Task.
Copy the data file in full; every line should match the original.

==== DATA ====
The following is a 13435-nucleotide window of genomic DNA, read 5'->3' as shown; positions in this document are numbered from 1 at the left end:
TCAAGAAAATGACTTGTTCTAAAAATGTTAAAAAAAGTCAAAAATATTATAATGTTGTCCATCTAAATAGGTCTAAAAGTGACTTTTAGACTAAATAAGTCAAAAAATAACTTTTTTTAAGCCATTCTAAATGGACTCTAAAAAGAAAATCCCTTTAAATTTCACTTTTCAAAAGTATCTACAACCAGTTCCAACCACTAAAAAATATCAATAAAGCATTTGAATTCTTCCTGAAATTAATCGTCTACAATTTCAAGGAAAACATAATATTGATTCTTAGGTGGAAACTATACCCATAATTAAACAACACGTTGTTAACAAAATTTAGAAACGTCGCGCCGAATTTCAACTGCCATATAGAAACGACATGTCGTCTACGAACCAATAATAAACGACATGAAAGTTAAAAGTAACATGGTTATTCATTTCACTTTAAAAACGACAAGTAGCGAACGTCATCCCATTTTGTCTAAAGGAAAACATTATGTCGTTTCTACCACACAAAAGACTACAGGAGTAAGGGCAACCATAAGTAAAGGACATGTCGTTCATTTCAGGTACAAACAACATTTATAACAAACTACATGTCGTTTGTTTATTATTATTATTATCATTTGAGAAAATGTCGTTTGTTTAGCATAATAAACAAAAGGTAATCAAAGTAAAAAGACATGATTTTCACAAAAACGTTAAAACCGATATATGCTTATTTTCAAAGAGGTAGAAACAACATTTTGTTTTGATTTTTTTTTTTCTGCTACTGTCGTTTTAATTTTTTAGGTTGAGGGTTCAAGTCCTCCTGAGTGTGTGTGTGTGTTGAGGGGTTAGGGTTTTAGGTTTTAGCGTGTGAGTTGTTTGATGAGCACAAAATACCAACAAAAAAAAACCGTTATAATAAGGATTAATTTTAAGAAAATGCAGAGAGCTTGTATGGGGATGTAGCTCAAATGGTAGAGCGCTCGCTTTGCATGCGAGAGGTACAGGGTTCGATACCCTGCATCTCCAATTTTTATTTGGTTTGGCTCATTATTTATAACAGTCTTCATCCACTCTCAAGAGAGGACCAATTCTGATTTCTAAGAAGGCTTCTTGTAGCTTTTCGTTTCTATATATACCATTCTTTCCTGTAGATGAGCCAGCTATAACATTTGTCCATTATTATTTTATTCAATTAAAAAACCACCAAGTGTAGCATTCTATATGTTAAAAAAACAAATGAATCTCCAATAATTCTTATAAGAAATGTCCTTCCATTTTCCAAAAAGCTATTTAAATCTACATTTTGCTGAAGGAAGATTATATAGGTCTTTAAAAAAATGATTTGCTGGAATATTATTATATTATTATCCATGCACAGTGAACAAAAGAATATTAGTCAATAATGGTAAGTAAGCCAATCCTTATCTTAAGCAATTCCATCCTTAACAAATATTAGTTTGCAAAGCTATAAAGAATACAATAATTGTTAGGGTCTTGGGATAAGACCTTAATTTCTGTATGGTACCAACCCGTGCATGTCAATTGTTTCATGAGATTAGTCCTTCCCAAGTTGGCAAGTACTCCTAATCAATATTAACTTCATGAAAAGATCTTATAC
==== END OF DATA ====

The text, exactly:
The following is a 13435-nucleotide window of genomic DNA, read 5'->3' as shown; positions in this document are numbered from 1 at the left end:
TCAAGAAAATGACTTGTTCTAAAAATGTTAAAAAAAGTCAAAAATATTATAATGTTGTCCATCTAAATAGGTCTAAAAGTGACTTTTAGACTAAATAAGTCAAAAAATAACTTTTTTTAAGCCATTCTAAATGGACTCTAAAAAGAAAATCCCTTTAAATTTCACTTTTCAAAAGTATCTACAACCAGTTCCAACCACTAAAAAATATCAATAAAGCATTTGAATTCTTCCTGAAATTAATCGTCTACAATTTCAAGGAAAACATAATATTGATTCTTAGGTGGAAACTATACCCATAATTAAACAACACGTTGTTAACAAAATTTAGAAACGTCGCGCCGAATTTCAACTGCCATATAGAAACGACATGTCGTCTACGAACCAATAATAAACGACATGAAAGTTAAAAGTAACATGGTTATTCATTTCACTTTAAAAACGACAAGTAGCGAACGTCATCCCATTTTGTCTAAAGGAAAACATTATGTCGTTTCTACCACACAAAAGACTACAGGAGTAAGGGCAACCATAAGTAAAGGACATGTCGTTCATTTCAGGTACAAACAACATTTATAACAAACTACATGTCGTTTGTTTATTATTATTATTATCATTTGAGAAAATGTCGTTTGTTTAGCATAATAAACAAAAGGTAATCAAAGTAAAAAGACATGATTTTCACAAAAACGTTAAAACCGATATATGCTTATTTTCAAAGAGGTAGAAACAACATTTTGTTTTGATTTTTTTTTTTCTGCTACTGTCGTTTTAATTTTTTAGGTTGAGGGTTCAAGTCCTCCTGAGTGTGTGTGTGTGTTGAGGGGTTAGGGTTTTAGGTTTTAGCGTGTGAGTTGTTTGATGAGCACAAAATACCAACAAAAAAAAACCGTTATAATAAGGATTAATTTTAAGAAAATGCAGAGAGCTTGTATGGGGATGTAGCTCAAATGGTAGAGCGCTCGCTTTGCATGCGAGAGGTACAGGGTTCGATACCCTGCATCTCCAATTTTTATTTGGTTTGGCTCATTATTTATAACAGTCTTCATCCACTCTCAAGAGAGGACCAATTCTGATTTCTAAGAAGGCTTCTTGTAGCTTTTCGTTTCTATATATACCATTCTTTCCTGTAGATGAGCCAGCTATAACATTTGTCCATTATTATTTTATTCAATTAAAAAACCACCAAGTGTAGCATTCTATATGTTAAAAAAACAAATGAATCTCCAATAATTCTTATAAGAAATGTCCTTCCATTTTCCAAAAAGCTATTTAAATCTACATTTTGCTGAAGGAAGATTATATAGGTCTTTAAAAAAATGATTTGCTGGAATATTATTATATTATTATCCATGCACAGTGAACAAAAGAATATTAGTCAATAATGGTAAGTAAGCCAATCCTTATCTTAAGCAATTCCATCCTTAACAAATATTAGTTTGCAAAGCTATAAAGAATACAATAATTGTTAGGGTCTTGGGATAAGACCTTAATTTCTGTATGGTACCAACCCGTGCATGTCAATTGTTTCATGAGATTAGTCCTTCCCAAGTTGGCAAGTACTCCTAATCAATATTAACTTCATGAAAAGATCTTATAC